An uplifting story about a pregnant dolphin rescued by legendary Italian diver, Enzo Maiorca – who inspired the 1988 film ‘The Big Blue’ – is inspiring a new generation to take care of the ocean… with social media users passionately sharing the Facebook post this week.
The tale was posted on Friday, and recounts the late Sicilian diver’s almost miraculous saving of a dolphin trapped in fish nets, whose mate incredulously reached out to the humans and led Enzo and his daughters to the pregnant mammal.
Is the story of Enzo Maiorca and the dolphin rescue true?
Some have wondered how tall a tale this is… but according to SAPeople’s research, the basics of the story itself are true, although some of the details (like the dolphin kissing him goodbye) may be a little fictionalised!
Here’s the heart-warming story going viral on Facebook (followed by Enzo’s own account):
”The famous Italian diver Enzo Mallorca dove into the sea of Syracuse and was talking to his daughter Rossana who was aboard the boat. Ready to go in, he felt something slightly hit his back.
He turned and saw a dolphin. Then he realized that the dolphin did not want to play but to express something.
The animal dove and Enzo followed.
At a depth of about 12 meters, trapped in an abandoned net, there was another dolphin. Enzo quickly asked his daughter to grab the diving knives. Soon, the two of them managed to free the dolphin, which, at the end of the ordeal, emerged, issued an “almost human cry” (describes Enzo).
(A dolphin can stay under water for up to 10 minutes, then it drowns.)
The released dolphin was helped to the surface by Enzo, Rosana and the other dolphin. That’s when the surprise came: she was pregnant!
The male circled them, and then stopped in front of Enzo, touched his cheek (like a kiss), in a gesture of gratitude and then they both swam off.
Enzo Mallorca ended his speech by saying: “Until man learns to respect and speak to the animal world, he can never know his true role on Earth.” ~ Vangelis.”
Enzo did indeed share this story in 2011 during a Sea Shepherd campaign to defend the Bluefin Tuna in the Med. Here’s a transcript of what he said, as published by Sea Shepherd:
“Years ago, while we were diving, a male dolphin guided my daughters Rossana and Patrizia, and myself, almost leading us by our hands, and gave us the chance to save a female dolphin who was tangled up in the meshes of a swordfish net.
“I maintain that his brain waves influenced our minds. What is certain is that our arms were the stretcher by means of which we carried that poor exhausted animal, wracked by contractions, to the surface.
“As soon as she was on the surface, after breathing out foam and blood, she gave birth to a dolphin calf under the watchful eyes of her mate. The little one was led to his mama’s nipples by gentle strokes of the adult dolphin’s beak.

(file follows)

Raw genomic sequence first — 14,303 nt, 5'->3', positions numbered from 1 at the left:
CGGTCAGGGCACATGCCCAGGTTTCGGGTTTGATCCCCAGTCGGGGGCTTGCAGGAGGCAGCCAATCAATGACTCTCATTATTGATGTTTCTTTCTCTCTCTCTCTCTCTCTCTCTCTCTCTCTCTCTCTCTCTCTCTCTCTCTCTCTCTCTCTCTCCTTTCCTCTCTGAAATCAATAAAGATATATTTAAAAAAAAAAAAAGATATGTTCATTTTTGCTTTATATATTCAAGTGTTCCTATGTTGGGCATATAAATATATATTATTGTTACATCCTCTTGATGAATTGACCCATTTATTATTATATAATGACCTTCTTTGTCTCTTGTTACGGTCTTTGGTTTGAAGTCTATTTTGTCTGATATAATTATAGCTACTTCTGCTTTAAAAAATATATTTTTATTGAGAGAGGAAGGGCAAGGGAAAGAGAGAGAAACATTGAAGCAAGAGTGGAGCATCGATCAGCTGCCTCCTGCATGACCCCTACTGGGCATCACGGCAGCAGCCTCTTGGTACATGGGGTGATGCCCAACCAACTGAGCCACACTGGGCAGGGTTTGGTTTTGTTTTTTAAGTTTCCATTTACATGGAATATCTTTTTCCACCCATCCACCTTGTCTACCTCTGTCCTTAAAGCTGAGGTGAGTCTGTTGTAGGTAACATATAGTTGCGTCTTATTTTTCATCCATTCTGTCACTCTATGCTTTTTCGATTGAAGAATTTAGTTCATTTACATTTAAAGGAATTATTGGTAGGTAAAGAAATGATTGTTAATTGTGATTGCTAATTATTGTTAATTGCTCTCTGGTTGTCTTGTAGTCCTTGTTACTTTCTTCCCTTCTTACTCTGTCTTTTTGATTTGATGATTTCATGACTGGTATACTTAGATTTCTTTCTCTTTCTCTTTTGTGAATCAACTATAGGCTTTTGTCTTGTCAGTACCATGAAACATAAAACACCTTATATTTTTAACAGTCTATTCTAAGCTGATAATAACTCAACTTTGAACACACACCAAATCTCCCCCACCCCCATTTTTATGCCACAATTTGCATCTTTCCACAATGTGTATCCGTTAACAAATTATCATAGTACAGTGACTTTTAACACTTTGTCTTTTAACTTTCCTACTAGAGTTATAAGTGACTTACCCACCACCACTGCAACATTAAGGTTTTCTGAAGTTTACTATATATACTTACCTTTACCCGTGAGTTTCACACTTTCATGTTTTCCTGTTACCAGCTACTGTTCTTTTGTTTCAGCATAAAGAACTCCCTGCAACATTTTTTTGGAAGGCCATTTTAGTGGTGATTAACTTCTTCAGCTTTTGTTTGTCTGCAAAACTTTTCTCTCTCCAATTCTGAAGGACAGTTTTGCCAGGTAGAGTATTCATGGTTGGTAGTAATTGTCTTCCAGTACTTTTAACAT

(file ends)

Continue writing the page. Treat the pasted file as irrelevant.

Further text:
“I like to think that on that day we reunited a family.”
Enzo also spoke of the “rage” he then felt with the “illegal mass slaughter of cetaceans in Taiji, along with the one perpetrated illegally by the Japanese whaling fleet in the Southern Ocean Whale Sanctuary”.
Enzo (whose surname has also been spelt as Mallorca and Majorca) passed away in 2016 at 85, but is forever immortalised in The Big Blue, a fictionalised account of the friendship and rivalry between champion free divers Jacques Mayol (played by Jean-Marc Barr) and Enzo (played by Jean Reno). He was known throughout the Mediterranean as the ‘King of the Abyss’.
At his funeral a message from Sea Shepherd France’s President Lamya Essemlali was shared… about another of Enzo’s stories which she hoped would inspire others. Enzo had told her:
“I was diving in the shallows not far from the cape that reaches out to the open sea south of the bay of Syracuse. That morning I happened to spear a grouper (fish). A strong and combative grouper. On the bottom a real titanic struggle broke out, between me who wanted to take its life and the grouper who tried to save itself. The grouper was caught in a cavity between two rocks, trying to understand its position, I ran my right hand down the fish’s belly. Its heart was pounding in terror, mad with fear. And with that pulsing of blood I realized that I was killing a living being. Since then my spear-gun lies like a derelict, an archaeological item, in the dusty basement of my house. It was 1967.”
Lamya said: “Enzo Maiorca was a man who gave his heart to the sea. He understood her magic better than most and knew that the Ocean was the foundation for all life on this planet.”